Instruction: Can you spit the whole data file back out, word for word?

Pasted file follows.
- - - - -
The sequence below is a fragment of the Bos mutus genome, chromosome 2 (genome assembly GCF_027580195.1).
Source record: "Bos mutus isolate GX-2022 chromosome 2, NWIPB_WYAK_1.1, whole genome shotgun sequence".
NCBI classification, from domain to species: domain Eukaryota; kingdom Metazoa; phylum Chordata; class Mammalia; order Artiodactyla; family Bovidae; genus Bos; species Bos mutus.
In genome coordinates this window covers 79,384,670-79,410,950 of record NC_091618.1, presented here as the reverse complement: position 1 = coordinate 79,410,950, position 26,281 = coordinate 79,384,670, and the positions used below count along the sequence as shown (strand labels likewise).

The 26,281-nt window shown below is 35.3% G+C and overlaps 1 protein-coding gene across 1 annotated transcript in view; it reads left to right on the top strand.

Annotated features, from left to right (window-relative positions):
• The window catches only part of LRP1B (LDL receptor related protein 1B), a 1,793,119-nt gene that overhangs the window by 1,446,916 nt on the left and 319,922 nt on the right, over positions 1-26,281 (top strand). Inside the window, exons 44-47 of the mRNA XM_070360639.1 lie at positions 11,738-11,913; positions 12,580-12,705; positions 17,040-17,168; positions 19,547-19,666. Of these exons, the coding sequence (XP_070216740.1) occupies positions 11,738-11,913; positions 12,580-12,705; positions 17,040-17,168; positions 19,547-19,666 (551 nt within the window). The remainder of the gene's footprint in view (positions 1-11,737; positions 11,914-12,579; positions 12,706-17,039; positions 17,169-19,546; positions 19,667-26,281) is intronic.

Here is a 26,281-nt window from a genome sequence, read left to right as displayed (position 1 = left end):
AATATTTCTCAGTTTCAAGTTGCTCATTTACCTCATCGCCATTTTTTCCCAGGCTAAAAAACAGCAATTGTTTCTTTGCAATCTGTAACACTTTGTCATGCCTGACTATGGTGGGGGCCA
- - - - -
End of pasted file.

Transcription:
The sequence below is a fragment of the Bos mutus genome, chromosome 2 (genome assembly GCF_027580195.1).
Source record: "Bos mutus isolate GX-2022 chromosome 2, NWIPB_WYAK_1.1, whole genome shotgun sequence".
NCBI classification, from domain to species: domain Eukaryota; kingdom Metazoa; phylum Chordata; class Mammalia; order Artiodactyla; family Bovidae; genus Bos; species Bos mutus.
In genome coordinates this window covers 79,384,670-79,410,950 of record NC_091618.1, presented here as the reverse complement: position 1 = coordinate 79,410,950, position 26,281 = coordinate 79,384,670, and the positions used below count along the sequence as shown (strand labels likewise).

The 26,281-nt window shown below is 35.3% G+C and overlaps 1 protein-coding gene across 1 annotated transcript in view; it reads left to right on the top strand.

Annotated features, from left to right (window-relative positions):
• The window catches only part of LRP1B (LDL receptor related protein 1B), a 1,793,119-nt gene that overhangs the window by 1,446,916 nt on the left and 319,922 nt on the right, over positions 1-26,281 (top strand). Inside the window, exons 44-47 of the mRNA XM_070360639.1 lie at positions 11,738-11,913; positions 12,580-12,705; positions 17,040-17,168; positions 19,547-19,666. Of these exons, the coding sequence (XP_070216740.1) occupies positions 11,738-11,913; positions 12,580-12,705; positions 17,040-17,168; positions 19,547-19,666 (551 nt within the window). The remainder of the gene's footprint in view (positions 1-11,737; positions 11,914-12,579; positions 12,706-17,039; positions 17,169-19,546; positions 19,667-26,281) is intronic.

Here is a 26,281-nt window from a genome sequence, read left to right as displayed (position 1 = left end):
AATATTTCTCAGTTTCAAGTTGCTCATTTACCTCATCGCCATTTTTTCCCAGGCTAAAAAACAGCAATTGTTTCTTTGCAATCTGTAACACTTTGTCATGCCTGACTATGGTGGGGGCCA